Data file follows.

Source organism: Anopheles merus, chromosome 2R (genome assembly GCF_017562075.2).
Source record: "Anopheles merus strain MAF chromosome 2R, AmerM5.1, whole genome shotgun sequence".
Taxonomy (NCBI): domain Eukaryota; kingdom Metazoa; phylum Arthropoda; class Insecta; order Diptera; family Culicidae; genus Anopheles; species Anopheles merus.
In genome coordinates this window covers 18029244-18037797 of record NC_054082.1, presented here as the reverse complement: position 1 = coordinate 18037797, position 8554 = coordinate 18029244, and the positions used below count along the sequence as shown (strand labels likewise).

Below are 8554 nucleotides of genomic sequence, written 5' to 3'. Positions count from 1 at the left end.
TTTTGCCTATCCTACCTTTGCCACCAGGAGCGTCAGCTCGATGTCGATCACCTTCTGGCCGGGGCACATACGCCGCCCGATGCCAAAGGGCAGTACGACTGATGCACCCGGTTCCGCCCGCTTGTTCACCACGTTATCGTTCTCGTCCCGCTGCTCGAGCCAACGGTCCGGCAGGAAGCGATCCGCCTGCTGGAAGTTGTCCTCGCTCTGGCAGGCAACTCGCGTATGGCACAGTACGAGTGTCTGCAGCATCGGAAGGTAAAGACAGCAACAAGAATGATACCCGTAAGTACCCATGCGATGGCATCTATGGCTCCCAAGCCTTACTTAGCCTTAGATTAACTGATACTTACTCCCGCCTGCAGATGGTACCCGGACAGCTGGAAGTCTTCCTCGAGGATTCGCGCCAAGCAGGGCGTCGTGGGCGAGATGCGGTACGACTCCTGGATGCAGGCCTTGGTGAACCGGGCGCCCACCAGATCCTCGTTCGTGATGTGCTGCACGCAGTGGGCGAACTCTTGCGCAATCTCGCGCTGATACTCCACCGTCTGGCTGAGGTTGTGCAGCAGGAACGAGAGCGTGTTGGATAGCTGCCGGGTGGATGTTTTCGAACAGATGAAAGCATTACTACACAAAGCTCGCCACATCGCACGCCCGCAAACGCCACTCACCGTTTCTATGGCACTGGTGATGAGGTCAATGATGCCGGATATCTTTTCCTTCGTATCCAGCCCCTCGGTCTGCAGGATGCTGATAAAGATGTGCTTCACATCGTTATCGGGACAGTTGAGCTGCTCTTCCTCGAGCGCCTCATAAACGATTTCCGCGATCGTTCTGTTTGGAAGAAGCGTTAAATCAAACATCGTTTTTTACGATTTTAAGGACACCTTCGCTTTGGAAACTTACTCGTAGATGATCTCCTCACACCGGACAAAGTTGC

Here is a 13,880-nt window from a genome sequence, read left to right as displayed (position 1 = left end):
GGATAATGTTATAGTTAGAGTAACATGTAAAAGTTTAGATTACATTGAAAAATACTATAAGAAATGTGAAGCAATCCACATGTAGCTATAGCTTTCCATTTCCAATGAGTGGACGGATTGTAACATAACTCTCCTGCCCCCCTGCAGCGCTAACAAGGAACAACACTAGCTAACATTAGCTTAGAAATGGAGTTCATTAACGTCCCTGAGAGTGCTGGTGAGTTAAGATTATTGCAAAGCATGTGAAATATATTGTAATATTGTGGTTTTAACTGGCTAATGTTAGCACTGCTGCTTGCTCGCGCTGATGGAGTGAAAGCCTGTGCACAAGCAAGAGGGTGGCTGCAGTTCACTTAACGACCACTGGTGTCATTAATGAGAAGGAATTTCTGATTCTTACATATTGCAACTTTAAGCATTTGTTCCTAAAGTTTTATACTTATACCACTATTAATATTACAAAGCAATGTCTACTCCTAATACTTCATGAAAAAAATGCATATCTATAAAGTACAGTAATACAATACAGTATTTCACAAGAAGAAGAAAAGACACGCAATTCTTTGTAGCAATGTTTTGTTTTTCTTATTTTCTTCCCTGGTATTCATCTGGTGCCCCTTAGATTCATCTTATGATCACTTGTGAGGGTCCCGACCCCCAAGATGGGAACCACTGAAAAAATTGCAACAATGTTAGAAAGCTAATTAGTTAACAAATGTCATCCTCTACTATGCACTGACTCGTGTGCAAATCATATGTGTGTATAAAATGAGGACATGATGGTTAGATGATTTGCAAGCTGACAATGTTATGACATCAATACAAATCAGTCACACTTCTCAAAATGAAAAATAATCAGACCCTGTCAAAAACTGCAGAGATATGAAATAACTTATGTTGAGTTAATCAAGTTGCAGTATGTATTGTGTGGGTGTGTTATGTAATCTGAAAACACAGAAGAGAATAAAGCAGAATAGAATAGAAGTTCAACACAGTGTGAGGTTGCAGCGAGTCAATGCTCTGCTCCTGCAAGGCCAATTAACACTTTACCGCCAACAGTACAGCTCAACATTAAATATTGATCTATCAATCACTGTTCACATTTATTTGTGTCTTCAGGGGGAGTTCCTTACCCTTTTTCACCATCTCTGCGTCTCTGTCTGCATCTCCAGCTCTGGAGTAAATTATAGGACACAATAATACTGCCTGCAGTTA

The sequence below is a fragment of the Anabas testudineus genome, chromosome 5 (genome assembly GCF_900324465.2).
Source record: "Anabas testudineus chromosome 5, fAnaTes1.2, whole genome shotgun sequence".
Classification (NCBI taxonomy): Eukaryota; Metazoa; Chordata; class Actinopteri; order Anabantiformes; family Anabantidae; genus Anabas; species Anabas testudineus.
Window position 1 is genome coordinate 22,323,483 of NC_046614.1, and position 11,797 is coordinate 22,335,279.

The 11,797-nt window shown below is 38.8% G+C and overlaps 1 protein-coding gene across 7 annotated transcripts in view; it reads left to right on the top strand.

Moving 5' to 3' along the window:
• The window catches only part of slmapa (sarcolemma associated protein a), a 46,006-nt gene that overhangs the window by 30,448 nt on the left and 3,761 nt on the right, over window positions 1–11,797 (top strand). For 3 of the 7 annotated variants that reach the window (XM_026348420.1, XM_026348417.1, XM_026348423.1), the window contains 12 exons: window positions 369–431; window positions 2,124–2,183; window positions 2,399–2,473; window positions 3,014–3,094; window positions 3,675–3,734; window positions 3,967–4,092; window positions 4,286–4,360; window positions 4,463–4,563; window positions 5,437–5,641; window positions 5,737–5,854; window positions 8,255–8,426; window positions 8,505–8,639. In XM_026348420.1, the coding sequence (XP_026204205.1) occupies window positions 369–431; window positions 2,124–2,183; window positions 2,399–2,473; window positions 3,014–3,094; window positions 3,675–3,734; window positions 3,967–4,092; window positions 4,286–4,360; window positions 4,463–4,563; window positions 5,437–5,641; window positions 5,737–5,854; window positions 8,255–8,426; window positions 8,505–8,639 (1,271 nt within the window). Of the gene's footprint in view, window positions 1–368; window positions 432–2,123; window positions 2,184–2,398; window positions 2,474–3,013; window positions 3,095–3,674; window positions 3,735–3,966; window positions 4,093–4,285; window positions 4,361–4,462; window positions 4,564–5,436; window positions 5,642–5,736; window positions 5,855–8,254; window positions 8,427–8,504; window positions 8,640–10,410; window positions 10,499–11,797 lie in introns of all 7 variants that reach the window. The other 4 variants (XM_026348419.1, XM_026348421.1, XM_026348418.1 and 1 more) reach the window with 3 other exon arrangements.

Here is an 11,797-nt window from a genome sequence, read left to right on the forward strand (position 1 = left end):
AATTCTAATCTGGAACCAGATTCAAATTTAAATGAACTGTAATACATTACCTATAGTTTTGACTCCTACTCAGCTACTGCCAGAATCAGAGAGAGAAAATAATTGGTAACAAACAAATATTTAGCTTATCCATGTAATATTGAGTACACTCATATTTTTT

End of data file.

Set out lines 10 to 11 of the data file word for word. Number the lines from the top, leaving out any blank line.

Source record: "Anabas testudineus chromosome 5, fAnaTes1.2, whole genome shotgun sequence".
Classification (NCBI taxonomy): Eukaryota; Metazoa; Chordata; class Actinopteri; order Anabantiformes; family Anabantidae; genus Anabas; species Anabas testudineus.